• Sexual reproduction in Chlorophyceae and Phaeophyceae is isogamous, anisogamous, or oogamous.
  • Rhodophyceae are oogamous and have non-motile gametes.

Question 4: What are the general characteristics of red algae ( Rhodophyceae )? 


  • They are made up of multicellular filaments and blades. Apical growth, Complex oogamy, and a diffuse growth pattern (triphasic).
  • Food is stored in the form of starch and galactan sulphate polymers. Their cell walls are made up of cellulose and a variety of carbohydrates.
  • This type of red algae is typically found in tropical marine environments.
  • The mode of nutrition can be saprophytic, parasitic, or epiphytic. Grows on solid surfaces on its own or in association with other algae.
  • The presence of a pit in the cell wall allows cytoplasmic connections to be maintained.

Question 5: What is the Phaeophyceae (Brown Algae) family?


  • Brown algae contain chlorophyll a, chlorophyll c, xanthophylls, and carotenoids. Food is stored in the form of complex carbohydrates such as laminarin or mannitol.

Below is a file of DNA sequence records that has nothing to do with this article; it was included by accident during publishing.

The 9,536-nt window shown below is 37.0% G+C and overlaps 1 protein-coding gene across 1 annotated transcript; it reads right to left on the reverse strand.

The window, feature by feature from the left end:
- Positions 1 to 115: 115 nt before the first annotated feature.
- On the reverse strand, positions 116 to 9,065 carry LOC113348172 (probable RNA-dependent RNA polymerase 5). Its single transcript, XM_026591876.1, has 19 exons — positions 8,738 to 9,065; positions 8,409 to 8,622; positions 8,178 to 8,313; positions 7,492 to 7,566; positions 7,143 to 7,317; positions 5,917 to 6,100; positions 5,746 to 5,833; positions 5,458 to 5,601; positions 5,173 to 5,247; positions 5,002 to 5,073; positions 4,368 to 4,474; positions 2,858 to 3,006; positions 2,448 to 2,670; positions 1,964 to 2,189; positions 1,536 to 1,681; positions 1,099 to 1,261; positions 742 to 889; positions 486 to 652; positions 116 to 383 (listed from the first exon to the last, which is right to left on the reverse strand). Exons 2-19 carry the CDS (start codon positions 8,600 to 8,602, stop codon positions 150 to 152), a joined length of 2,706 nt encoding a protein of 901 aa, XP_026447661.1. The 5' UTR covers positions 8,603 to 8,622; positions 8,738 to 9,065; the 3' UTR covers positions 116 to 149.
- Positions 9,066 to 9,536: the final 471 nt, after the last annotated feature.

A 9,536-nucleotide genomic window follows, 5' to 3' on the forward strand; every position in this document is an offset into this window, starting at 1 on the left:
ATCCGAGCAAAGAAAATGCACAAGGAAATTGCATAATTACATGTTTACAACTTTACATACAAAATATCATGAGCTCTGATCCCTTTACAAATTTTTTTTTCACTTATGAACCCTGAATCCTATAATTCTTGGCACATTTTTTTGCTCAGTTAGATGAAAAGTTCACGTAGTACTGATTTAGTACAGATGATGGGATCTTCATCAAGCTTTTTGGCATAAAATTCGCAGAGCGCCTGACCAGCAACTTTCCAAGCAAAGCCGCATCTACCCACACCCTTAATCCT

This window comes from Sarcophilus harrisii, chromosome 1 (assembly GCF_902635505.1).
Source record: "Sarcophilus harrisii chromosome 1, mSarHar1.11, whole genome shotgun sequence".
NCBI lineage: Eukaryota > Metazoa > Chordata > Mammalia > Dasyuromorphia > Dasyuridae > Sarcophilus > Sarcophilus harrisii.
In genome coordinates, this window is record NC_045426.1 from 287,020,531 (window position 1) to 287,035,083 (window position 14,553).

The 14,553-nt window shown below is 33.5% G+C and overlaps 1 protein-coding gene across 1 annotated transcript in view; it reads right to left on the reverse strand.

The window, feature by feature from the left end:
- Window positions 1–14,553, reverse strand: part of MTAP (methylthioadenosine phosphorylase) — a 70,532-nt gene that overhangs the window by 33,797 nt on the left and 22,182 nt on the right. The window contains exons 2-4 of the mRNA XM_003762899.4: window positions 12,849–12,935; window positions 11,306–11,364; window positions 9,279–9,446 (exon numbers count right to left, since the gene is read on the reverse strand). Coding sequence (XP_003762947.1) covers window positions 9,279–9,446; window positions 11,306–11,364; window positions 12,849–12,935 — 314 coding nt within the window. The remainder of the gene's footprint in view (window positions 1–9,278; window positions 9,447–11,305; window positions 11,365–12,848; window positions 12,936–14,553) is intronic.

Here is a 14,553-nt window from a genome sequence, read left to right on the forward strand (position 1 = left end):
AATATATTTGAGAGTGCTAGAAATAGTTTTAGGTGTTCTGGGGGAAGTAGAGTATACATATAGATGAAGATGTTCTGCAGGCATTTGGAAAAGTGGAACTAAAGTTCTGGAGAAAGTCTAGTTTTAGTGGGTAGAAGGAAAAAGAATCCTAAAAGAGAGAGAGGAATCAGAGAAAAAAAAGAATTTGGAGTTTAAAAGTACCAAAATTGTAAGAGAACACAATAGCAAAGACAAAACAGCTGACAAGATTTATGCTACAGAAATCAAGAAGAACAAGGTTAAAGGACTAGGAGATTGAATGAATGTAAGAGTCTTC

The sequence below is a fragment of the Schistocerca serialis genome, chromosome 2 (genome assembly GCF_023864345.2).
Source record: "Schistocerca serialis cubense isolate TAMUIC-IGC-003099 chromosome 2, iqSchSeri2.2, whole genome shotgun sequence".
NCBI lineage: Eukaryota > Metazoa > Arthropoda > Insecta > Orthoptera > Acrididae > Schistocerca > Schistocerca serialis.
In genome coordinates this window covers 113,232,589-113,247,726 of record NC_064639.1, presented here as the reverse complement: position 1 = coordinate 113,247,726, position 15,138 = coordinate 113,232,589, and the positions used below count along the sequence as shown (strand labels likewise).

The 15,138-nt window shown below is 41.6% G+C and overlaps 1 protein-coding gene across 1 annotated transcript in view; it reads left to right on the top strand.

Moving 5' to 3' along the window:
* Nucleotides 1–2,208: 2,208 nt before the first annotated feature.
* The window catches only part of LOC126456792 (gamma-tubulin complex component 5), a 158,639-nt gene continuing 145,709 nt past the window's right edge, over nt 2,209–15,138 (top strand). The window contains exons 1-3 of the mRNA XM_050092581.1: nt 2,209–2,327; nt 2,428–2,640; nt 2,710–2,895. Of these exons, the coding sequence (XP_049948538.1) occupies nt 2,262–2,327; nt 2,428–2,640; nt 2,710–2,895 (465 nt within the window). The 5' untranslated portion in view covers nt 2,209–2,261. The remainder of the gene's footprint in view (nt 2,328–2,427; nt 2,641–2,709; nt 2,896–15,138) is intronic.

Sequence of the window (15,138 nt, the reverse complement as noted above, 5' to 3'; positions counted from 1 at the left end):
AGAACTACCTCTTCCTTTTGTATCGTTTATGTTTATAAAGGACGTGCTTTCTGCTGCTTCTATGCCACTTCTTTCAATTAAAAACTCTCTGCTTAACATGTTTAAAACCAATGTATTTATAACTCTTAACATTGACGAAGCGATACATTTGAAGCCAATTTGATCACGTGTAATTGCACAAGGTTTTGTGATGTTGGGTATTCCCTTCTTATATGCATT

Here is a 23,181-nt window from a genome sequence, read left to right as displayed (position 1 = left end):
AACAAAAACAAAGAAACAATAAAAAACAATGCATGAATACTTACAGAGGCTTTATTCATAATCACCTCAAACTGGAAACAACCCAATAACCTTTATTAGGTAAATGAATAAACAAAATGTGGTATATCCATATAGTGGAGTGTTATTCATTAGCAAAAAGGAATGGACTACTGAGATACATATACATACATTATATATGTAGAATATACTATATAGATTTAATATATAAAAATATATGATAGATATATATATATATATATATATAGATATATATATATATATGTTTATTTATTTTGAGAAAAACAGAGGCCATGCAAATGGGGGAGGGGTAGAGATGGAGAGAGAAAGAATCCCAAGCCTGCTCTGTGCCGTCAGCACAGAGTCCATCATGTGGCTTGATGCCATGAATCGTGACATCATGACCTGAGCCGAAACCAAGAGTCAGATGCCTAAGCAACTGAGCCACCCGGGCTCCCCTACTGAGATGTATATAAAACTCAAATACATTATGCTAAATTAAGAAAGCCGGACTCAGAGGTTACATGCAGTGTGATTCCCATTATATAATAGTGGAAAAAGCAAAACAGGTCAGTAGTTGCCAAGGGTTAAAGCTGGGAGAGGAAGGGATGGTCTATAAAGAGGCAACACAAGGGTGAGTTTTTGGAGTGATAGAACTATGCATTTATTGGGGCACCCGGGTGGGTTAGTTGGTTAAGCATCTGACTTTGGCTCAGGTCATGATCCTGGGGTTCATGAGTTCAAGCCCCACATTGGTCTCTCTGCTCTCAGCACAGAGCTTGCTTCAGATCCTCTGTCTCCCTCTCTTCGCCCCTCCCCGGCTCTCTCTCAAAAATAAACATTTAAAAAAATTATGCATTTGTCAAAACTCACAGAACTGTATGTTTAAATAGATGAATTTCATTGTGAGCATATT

• Brown algae can be found in marine environments. They range in complexity from simple branched filamentous forms to highly branched forms.
  • Isogamous, anisogamous, or oogamous sexual reproduction is possible. Ectocarpus, Dictyota, Laminaria, Sargassum, and Fucus are some examples.

Question 6: What is the family of green algae (Chlorophyceae)?


  • Algae, and green Chlorophyll a and b are the primary pigments. The cell wall is composed of an inner layer of cellulose and an outer layer of pectose.
  • Pyrenoids consist of starch and proteins.
  • Chloroplast contains pigments and pyrenoids.
  • Chlamydomonas, Volvox, Spirogyra, Ulothrix, and Chara are a few examples.

Question 7: What are the benefits of algae?


Algae have been shown to fix 50% of carbon dioxide. Because they are photosynthetic, they increase the oxygen content of their surroundings. They are primary producers and provide food for many organisms. Many commercial products, such as align, are derived from algae.